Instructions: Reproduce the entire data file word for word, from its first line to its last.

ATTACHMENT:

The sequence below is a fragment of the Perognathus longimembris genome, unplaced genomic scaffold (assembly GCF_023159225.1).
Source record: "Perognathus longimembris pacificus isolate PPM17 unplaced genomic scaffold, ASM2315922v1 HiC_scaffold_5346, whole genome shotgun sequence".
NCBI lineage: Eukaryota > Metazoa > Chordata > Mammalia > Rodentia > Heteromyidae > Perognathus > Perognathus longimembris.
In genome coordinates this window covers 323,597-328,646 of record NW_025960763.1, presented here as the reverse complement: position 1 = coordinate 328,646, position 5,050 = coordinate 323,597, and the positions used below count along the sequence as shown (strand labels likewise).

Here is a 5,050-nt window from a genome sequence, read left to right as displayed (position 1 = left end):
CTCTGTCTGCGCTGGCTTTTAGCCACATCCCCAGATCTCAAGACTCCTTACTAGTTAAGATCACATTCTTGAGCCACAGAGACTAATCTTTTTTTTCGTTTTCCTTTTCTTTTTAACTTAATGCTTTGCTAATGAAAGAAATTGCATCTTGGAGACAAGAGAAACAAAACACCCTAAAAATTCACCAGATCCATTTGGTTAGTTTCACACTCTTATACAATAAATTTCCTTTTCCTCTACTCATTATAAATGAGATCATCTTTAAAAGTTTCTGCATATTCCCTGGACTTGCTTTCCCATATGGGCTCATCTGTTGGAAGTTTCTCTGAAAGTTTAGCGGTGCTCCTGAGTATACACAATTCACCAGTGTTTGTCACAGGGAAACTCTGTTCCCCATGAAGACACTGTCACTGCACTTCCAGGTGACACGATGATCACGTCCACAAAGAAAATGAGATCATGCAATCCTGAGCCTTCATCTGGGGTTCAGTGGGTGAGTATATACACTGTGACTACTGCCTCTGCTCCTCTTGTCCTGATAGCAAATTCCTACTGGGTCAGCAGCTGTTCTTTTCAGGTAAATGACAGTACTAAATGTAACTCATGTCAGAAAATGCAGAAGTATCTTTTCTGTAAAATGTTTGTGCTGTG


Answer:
The sequence below is a fragment of the Perognathus longimembris genome, unplaced genomic scaffold (assembly GCF_023159225.1).
Source record: "Perognathus longimembris pacificus isolate PPM17 unplaced genomic scaffold, ASM2315922v1 HiC_scaffold_5346, whole genome shotgun sequence".
NCBI lineage: Eukaryota > Metazoa > Chordata > Mammalia > Rodentia > Heteromyidae > Perognathus > Perognathus longimembris.
In genome coordinates this window covers 323,597-328,646 of record NW_025960763.1, presented here as the reverse complement: position 1 = coordinate 328,646, position 5,050 = coordinate 323,597, and the positions used below count along the sequence as shown (strand labels likewise).

Here is a 5,050-nt window from a genome sequence, read left to right as displayed (position 1 = left end):
CTCTGTCTGCGCTGGCTTTTAGCCACATCCCCAGATCTCAAGACTCCTTACTAGTTAAGATCACATTCTTGAGCCACAGAGACTAATCTTTTTTTTCGTTTTCCTTTTCTTTTTAACTTAATGCTTTGCTAATGAAAGAAATTGCATCTTGGAGACAAGAGAAACAAAACACCCTAAAAATTCACCAGATCCATTTGGTTAGTTTCACACTCTTATACAATAAATTTCCTTTTCCTCTACTCATTATAAATGAGATCATCTTTAAAAGTTTCTGCATATTCCCTGGACTTGCTTTCCCATATGGGCTCATCTGTTGGAAGTTTCTCTGAAAGTTTAGCGGTGCTCCTGAGTATACACAATTCACCAGTGTTTGTCACAGGGAAACTCTGTTCCCCATGAAGACACTGTCACTGCACTTCCAGGTGACACGATGATCACGTCCACAAAGAAAATGAGATCATGCAATCCTGAGCCTTCATCTGGGGTTCAGTGGGTGAGTATATACACTGTGACTACTGCCTCTGCTCCTCTTGTCCTGATAGCAAATTCCTACTGGGTCAGCAGCTGTTCTTTTCAGGTAAATGACAGTACTAAATGTAACTCATGTCAGAAAATGCAGAAGTATCTTTTCTGTAAAATGTTTGTGCTGTG